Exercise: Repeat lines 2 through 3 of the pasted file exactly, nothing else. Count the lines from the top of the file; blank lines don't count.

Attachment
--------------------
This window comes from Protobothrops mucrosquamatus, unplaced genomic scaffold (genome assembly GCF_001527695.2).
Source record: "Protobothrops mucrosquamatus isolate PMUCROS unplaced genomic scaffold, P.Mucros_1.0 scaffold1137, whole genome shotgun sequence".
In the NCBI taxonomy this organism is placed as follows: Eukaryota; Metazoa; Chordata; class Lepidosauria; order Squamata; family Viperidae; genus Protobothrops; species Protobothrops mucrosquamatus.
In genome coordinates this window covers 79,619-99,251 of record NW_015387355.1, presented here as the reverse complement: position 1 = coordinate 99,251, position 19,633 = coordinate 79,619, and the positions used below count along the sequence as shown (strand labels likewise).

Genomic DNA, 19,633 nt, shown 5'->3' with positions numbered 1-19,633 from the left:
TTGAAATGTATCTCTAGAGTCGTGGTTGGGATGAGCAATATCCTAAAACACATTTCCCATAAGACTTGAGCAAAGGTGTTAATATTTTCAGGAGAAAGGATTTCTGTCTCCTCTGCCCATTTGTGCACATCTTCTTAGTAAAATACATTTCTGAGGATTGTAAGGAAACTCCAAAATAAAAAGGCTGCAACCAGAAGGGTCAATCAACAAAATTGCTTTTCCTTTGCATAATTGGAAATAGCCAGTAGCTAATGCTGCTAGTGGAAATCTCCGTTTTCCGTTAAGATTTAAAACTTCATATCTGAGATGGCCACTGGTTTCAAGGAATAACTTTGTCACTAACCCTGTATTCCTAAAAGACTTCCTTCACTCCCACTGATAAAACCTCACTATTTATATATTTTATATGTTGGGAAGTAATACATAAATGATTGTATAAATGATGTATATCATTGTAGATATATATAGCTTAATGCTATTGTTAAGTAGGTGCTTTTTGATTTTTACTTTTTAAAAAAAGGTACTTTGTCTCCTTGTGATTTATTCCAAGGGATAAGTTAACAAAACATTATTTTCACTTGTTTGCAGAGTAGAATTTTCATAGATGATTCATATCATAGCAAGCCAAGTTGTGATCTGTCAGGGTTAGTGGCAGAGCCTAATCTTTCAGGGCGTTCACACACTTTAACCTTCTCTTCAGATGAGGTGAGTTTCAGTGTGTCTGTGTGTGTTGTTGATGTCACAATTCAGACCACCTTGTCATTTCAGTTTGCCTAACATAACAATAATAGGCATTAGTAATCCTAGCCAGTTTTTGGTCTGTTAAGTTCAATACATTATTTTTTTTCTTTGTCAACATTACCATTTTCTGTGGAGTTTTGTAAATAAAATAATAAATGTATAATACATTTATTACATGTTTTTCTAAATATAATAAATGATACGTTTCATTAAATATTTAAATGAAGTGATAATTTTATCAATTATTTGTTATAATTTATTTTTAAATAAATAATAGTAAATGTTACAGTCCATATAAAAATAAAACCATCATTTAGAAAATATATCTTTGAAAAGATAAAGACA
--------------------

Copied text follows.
Source record: "Protobothrops mucrosquamatus isolate PMUCROS unplaced genomic scaffold, P.Mucros_1.0 scaffold1137, whole genome shotgun sequence".
In the NCBI taxonomy this organism is placed as follows: Eukaryota; Metazoa; Chordata; class Lepidosauria; order Squamata; family Viperidae; genus Protobothrops; species Protobothrops mucrosquamatus.